Monday, August 5, 2013

Filing a Lis Pendens in Nevada.

A lis pendens, in Latin, means "pending lawsuit." In modern usage, it means a notice of a pending lawsuit that is recorded in county real estate records.  It is a public recording against subject real property giving notice to any purchasers of a pending court dispute potentially effecting title. It requires no decision or action by the court to file and merely entails filing the document with the court and recording it against the real property at the County Recorder’s Office.  In Nevada, a lis pendens can be filed against real property only certain circumstances.[1]

The action must involve some legal interest in the challenged real property, such as title disputes or lien foreclosures.  NRS 14.010 (a party to a civil action “for the foreclosure of a mortgage upon real property or affecting title or possession of real property” may record a lis pendens); In re Bradshaw, 315 B.R. 875 (Bkrtcy.D.Nev.2004).

A lis pendens may not be used to obtain a type of pre-judgment writ of attachment which can later be used in the eventual collection of a judgment.  Levinson v. Eighth Judicial District Court, 1109 Nev. 747, 857 P.2d 18, 20-21 (1993).  If a plaintiff merely has a suit for monetary damages against a defendant, the plaintiff cannot record a lis pendens against that the defendant’s real property to secure payment for any judgment the plaintiff might eventually obtain.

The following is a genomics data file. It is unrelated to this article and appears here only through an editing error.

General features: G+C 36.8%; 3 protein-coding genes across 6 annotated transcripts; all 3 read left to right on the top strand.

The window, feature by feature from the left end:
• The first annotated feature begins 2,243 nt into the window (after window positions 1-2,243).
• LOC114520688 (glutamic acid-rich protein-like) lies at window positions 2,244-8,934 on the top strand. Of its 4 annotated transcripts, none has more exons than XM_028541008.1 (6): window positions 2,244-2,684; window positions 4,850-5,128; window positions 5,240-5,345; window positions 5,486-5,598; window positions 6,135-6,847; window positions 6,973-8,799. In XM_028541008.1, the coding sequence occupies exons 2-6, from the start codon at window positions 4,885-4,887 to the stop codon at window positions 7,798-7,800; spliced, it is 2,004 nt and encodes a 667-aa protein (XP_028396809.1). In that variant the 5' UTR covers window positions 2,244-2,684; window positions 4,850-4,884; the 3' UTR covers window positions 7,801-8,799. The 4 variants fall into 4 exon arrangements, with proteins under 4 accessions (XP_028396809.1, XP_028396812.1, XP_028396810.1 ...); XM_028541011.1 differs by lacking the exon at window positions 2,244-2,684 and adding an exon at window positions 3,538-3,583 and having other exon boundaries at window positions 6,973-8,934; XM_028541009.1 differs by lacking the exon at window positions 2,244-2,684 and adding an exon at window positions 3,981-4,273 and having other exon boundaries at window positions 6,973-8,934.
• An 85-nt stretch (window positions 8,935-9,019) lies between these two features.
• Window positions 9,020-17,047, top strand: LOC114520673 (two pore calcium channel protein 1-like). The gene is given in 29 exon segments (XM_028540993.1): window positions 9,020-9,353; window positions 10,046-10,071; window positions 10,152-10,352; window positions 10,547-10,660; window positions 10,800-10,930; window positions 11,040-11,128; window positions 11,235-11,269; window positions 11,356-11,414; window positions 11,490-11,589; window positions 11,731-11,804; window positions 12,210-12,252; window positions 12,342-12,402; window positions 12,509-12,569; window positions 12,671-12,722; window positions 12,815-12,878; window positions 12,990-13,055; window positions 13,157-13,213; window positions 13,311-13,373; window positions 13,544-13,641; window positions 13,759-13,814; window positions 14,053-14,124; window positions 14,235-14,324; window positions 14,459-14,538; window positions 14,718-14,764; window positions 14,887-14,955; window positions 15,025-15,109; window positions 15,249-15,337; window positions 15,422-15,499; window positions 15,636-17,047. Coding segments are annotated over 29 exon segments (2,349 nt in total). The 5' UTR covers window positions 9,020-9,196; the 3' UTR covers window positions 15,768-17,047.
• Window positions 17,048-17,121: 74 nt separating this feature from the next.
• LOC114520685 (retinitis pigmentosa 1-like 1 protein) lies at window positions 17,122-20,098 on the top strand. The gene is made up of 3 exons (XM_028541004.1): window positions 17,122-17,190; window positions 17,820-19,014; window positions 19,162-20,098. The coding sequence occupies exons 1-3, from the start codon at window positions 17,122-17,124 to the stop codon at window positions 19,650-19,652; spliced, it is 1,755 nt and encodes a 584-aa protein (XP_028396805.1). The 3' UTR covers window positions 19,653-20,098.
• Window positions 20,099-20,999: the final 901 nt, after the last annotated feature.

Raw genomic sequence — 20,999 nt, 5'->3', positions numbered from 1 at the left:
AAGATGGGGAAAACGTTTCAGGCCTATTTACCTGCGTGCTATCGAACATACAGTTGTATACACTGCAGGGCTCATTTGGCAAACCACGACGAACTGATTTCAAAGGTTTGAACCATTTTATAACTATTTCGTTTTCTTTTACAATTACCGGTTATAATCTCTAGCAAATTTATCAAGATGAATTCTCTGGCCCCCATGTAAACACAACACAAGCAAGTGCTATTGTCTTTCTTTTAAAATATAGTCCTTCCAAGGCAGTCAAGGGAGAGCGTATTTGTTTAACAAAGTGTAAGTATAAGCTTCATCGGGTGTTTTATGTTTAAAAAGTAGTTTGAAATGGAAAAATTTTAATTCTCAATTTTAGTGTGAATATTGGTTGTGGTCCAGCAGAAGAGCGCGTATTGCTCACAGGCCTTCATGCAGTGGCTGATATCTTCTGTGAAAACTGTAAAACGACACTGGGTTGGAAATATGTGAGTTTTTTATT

As a general proposition, a lis pendens is not an appropriate instrument for use in promoting recoveries in actions for personal or money judgments; rather, their office is to prevent the transfer or loss of real property which is the subject of dispute in the action that provides the basis for the lis pendens.”  Levinson, 857 P.2d at 20.  Although the doctrine of lis pendens may be applied to actions other than foreclosures, its use is restricted to avoid abuse.  Levinson, 857 P.2d 18. 
The Levinson Court re-iterated the holding of Burger v. Superior Court of Santa Clara County, 151 Cal.App.3d 1013, 199 Cal.Rptr. 227, 230 (1984), which pointed out the difficulties presented when a lis pendens is improperly utilized:
It is one thing to say that there may be a colorable claim against real property and another to conclude that the claim is such as to affect the title or right to possession of the property within the meaning of the lis pendens statute. [The petitioner’s] contention that [the real party in interest] is seeking simply to avoid the complexities of California’s attachment procedure contains the germ of a more general concern.  Lis pendens is one of the few remaining provisional remedies available at its inception without prior notice to the adversary.  Due process is said to be provided for by subsequent notice and an expungement procedure which casts the burden upon the proponent of the lis pendens, but a lis pendens may cause substantial hardship to the property owner before relief can be obtained.  A commentator has expressed reservations as to ... broad endorsement of lis pendens in claimed constructive trust actions on the ground that it tends “to create a right substantially similar to an ex parte prejudgment writ of attachment of the defendant’s assets, a remedy disfavored in California and severely limited because of its due process problems.”  (Cal. Lis Pendens Practice, §2.7, p. 32 (citations omitted)).  Overbroad definition of “an action ... affecting the title or right of possession of real property” would invite abuse of lis pendens.

When a lis pendens is improperly filed, the remedy is to file a “Motion to Expunge Lis Pendens” Improper filing could result in sanctions, usually in the form of an award of attorney’s fees to the opposing side. 

[1] In some instances, attorneys might file a lis pendens so as to avoid having to seek and obtain a pre-judgment writ of attachment through the court, which has with it, a stringent requirement of having to post a monetary bond.  If done so improperly, sanctions may result.

1 comment:

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